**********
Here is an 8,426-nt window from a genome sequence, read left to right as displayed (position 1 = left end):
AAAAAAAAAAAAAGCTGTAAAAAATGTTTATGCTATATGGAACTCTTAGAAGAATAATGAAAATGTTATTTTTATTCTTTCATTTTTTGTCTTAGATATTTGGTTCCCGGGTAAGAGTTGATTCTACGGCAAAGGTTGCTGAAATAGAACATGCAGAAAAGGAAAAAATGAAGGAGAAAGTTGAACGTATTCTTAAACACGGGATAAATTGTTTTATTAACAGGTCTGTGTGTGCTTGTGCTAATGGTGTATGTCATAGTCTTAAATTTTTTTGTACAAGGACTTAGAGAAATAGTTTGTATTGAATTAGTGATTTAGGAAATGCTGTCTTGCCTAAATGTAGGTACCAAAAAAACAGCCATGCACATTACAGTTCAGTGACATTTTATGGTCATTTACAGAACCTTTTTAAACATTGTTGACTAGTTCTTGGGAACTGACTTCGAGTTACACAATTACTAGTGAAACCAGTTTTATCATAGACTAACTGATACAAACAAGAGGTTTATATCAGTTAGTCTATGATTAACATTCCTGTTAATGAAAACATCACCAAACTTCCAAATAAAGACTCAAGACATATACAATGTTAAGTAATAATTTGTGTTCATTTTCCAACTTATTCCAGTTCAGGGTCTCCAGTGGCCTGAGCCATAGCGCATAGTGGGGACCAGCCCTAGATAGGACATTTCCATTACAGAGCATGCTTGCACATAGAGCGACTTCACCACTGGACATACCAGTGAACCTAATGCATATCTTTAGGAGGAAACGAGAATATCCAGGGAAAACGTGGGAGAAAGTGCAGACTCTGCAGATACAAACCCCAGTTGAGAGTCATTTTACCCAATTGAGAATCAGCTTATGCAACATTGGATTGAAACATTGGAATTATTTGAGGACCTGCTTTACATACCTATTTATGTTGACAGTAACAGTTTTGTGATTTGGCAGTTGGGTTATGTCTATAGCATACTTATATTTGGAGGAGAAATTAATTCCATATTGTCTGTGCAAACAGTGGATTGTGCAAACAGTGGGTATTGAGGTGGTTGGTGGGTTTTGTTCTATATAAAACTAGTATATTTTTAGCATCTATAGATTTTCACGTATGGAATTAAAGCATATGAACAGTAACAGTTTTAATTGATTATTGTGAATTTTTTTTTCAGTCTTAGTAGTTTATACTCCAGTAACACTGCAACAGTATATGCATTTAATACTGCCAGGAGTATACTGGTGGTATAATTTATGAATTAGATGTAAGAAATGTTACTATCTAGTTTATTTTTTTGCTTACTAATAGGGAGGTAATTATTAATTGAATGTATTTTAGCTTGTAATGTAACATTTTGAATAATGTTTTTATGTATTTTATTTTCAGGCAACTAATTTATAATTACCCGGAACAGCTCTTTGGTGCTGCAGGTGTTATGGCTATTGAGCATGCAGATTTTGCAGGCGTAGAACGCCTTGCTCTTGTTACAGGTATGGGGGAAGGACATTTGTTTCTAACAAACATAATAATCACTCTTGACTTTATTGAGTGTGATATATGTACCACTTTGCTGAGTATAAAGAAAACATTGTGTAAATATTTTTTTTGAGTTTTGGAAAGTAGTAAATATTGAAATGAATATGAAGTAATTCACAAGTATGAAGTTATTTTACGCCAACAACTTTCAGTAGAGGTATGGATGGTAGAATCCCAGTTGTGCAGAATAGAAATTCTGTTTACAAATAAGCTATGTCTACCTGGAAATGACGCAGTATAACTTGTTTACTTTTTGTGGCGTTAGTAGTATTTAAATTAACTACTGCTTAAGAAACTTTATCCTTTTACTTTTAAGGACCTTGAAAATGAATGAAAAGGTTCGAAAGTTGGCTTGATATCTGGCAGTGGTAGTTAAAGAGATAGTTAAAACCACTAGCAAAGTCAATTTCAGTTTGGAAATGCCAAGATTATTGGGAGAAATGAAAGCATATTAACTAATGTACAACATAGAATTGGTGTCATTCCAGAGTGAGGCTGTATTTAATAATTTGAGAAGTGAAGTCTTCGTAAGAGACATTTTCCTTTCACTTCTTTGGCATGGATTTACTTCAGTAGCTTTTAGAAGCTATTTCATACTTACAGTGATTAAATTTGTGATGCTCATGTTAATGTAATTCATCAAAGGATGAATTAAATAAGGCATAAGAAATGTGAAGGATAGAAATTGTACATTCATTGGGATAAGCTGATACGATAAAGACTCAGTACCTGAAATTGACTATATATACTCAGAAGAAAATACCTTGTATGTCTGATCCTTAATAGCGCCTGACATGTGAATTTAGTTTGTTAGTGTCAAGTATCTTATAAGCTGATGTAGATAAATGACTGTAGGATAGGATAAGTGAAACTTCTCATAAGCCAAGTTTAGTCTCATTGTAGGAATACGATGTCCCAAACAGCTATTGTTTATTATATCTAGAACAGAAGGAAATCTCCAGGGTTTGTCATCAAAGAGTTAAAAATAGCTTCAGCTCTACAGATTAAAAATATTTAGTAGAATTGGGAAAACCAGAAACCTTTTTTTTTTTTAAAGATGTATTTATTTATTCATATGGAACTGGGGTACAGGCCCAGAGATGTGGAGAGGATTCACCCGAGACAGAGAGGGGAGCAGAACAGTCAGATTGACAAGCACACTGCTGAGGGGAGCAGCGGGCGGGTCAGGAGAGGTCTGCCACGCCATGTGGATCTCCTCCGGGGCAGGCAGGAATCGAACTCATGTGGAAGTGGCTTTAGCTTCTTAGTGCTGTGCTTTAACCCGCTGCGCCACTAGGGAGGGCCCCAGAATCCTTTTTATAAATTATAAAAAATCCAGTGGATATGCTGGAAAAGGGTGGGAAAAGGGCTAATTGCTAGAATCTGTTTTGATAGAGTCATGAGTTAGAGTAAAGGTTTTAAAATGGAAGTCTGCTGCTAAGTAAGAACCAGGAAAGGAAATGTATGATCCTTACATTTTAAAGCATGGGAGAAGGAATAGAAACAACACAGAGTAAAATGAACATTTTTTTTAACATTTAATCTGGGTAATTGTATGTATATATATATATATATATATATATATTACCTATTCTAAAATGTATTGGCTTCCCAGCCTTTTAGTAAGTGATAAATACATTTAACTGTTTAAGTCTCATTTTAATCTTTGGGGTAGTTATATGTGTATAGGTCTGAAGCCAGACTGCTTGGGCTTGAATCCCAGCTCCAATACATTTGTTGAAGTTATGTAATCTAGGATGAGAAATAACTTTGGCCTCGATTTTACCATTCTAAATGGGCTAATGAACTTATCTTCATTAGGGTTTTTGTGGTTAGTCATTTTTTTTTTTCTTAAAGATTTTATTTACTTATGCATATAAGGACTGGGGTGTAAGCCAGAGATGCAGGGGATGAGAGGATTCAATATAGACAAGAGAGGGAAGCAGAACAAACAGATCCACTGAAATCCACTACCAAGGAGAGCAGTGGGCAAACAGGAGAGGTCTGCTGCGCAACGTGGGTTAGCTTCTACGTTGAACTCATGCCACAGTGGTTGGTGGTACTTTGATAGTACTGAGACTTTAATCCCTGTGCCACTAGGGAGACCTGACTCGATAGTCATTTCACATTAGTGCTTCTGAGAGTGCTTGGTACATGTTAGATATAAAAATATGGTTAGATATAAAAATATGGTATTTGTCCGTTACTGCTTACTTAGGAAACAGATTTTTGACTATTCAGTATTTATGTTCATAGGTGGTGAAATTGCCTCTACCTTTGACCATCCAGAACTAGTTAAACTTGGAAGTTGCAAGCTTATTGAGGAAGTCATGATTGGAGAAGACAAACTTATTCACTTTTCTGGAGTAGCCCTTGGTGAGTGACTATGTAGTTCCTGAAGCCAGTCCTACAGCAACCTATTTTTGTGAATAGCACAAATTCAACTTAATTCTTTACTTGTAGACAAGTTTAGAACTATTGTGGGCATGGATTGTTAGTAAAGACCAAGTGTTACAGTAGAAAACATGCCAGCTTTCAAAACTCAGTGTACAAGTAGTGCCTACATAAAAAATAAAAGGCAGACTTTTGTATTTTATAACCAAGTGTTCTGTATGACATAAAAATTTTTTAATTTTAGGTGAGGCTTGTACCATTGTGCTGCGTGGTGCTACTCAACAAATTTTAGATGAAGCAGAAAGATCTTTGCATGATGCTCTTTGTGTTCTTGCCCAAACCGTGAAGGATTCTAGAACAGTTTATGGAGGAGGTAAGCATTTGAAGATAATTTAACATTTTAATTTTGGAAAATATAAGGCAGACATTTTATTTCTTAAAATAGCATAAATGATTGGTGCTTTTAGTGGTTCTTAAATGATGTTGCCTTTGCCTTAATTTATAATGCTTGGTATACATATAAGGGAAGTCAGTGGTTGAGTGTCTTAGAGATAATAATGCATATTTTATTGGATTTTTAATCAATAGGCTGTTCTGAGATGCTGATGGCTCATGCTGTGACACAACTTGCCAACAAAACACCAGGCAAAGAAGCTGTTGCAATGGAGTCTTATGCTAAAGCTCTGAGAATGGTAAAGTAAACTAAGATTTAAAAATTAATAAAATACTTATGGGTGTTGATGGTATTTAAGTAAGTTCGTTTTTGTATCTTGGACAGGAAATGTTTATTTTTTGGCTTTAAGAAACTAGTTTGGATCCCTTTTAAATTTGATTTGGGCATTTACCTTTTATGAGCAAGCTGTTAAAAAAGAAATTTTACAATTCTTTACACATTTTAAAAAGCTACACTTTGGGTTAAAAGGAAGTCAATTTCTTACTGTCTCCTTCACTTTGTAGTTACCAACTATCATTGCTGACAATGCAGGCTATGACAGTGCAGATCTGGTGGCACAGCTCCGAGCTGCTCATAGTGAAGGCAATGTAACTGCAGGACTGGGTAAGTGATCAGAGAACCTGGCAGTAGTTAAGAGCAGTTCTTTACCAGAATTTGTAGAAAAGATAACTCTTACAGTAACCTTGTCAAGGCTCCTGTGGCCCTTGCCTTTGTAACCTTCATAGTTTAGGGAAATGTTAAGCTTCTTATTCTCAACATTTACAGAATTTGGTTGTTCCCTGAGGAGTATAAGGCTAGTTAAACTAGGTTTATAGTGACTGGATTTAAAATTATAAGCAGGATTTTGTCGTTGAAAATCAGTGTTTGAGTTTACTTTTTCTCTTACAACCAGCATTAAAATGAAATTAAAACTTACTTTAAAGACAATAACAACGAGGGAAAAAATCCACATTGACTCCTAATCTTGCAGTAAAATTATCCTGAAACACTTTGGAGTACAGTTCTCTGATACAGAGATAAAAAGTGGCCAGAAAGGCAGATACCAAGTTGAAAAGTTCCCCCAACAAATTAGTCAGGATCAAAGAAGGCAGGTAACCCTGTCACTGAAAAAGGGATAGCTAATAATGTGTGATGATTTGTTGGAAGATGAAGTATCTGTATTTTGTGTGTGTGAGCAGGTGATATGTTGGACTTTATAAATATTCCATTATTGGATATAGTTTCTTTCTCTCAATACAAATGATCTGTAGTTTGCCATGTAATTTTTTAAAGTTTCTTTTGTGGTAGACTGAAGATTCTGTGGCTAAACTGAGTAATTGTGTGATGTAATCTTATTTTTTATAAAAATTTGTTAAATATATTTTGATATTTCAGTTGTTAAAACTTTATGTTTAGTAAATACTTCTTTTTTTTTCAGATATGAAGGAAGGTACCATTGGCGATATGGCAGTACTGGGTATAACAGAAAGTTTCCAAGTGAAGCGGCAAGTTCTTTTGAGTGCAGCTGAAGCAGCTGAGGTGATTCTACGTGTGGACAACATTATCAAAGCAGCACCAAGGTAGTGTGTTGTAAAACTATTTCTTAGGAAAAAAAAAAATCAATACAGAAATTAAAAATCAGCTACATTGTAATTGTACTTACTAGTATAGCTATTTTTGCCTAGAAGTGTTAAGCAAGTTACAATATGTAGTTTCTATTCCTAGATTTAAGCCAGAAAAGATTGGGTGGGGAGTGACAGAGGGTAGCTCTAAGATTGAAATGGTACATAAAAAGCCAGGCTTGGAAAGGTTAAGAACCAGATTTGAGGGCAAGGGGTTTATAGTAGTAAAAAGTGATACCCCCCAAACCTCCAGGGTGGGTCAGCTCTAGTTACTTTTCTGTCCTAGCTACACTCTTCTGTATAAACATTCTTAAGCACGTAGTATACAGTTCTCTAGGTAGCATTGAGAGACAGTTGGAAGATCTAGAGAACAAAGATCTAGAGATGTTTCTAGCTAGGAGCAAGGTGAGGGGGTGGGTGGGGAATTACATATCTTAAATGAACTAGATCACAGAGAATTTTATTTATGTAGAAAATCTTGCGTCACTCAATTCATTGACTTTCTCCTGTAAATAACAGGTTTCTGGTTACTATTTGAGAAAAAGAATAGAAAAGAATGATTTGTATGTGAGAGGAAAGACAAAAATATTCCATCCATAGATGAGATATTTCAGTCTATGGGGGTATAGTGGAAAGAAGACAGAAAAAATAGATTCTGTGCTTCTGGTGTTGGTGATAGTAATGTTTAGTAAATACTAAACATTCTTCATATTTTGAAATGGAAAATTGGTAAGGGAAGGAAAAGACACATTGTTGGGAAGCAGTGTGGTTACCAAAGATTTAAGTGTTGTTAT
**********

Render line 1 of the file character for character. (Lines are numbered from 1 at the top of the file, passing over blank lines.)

Here is an 8,426-nt window from a genome sequence, read left to right as displayed (position 1 = left end):